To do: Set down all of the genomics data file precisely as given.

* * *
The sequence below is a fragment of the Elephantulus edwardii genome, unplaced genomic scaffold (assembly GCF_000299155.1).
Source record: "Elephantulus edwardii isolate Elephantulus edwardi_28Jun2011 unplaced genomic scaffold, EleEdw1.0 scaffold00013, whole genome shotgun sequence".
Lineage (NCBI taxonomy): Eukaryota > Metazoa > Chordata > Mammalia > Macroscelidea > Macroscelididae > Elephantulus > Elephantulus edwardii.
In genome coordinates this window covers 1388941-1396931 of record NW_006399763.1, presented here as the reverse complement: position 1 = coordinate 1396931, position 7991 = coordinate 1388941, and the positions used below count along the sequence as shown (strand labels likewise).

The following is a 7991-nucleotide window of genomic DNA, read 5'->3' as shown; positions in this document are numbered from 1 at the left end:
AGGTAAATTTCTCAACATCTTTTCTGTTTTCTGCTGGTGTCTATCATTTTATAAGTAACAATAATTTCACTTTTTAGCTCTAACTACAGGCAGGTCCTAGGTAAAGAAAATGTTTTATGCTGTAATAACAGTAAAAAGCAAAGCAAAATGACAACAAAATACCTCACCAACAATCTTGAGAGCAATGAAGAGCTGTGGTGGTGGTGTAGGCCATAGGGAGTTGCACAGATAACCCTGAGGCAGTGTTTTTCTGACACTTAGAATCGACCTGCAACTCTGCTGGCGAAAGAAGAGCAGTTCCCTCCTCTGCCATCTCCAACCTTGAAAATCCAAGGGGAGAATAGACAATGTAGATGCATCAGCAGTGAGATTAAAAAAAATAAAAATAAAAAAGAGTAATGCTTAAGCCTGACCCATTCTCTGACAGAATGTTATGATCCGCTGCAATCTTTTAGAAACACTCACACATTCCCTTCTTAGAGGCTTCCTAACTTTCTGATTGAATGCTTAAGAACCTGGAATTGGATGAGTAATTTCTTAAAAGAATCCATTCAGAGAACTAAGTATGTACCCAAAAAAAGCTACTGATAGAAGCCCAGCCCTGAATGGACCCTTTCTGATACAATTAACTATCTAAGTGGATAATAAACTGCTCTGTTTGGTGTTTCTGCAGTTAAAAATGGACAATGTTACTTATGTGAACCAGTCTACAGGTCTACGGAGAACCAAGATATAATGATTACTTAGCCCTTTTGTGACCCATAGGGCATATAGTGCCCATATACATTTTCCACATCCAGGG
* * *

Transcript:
The sequence below is a fragment of the Elephantulus edwardii genome, unplaced genomic scaffold (assembly GCF_000299155.1).
Source record: "Elephantulus edwardii isolate Elephantulus edwardi_28Jun2011 unplaced genomic scaffold, EleEdw1.0 scaffold00013, whole genome shotgun sequence".
Lineage (NCBI taxonomy): Eukaryota > Metazoa > Chordata > Mammalia > Macroscelidea > Macroscelididae > Elephantulus > Elephantulus edwardii.
In genome coordinates this window covers 1388941-1396931 of record NW_006399763.1, presented here as the reverse complement: position 1 = coordinate 1396931, position 7991 = coordinate 1388941, and the positions used below count along the sequence as shown (strand labels likewise).

The following is a 7991-nucleotide window of genomic DNA, read 5'->3' as shown; positions in this document are numbered from 1 at the left end:
AGGTAAATTTCTCAACATCTTTTCTGTTTTCTGCTGGTGTCTATCATTTTATAAGTAACAATAATTTCACTTTTTAGCTCTAACTACAGGCAGGTCCTAGGTAAAGAAAATGTTTTATGCTGTAATAACAGTAAAAAGCAAAGCAAAATGACAACAAAATACCTCACCAACAATCTTGAGAGCAATGAAGAGCTGTGGTGGTGGTGTAGGCCATAGGGAGTTGCACAGATAACCCTGAGGCAGTGTTTTTCTGACACTTAGAATCGACCTGCAACTCTGCTGGCGAAAGAAGAGCAGTTCCCTCCTCTGCCATCTCCAACCTTGAAAATCCAAGGGGAGAATAGACAATGTAGATGCATCAGCAGTGAGATTAAAAAAAATAAAAATAAAAAAGAGTAATGCTTAAGCCTGACCCATTCTCTGACAGAATGTTATGATCCGCTGCAATCTTTTAGAAACACTCACACATTCCCTTCTTAGAGGCTTCCTAACTTTCTGATTGAATGCTTAAGAACCTGGAATTGGATGAGTAATTTCTTAAAAGAATCCATTCAGAGAACTAAGTATGTACCCAAAAAAAGCTACTGATAGAAGCCCAGCCCTGAATGGACCCTTTCTGATACAATTAACTATCTAAGTGGATAATAAACTGCTCTGTTTGGTGTTTCTGCAGTTAAAAATGGACAATGTTACTTATGTGAACCAGTCTACAGGTCTACGGAGAACCAAGATATAATGATTACTTAGCCCTTTTGTGACCCATAGGGCATATAGTGCCCATATACATTTTCCACATCCAGGG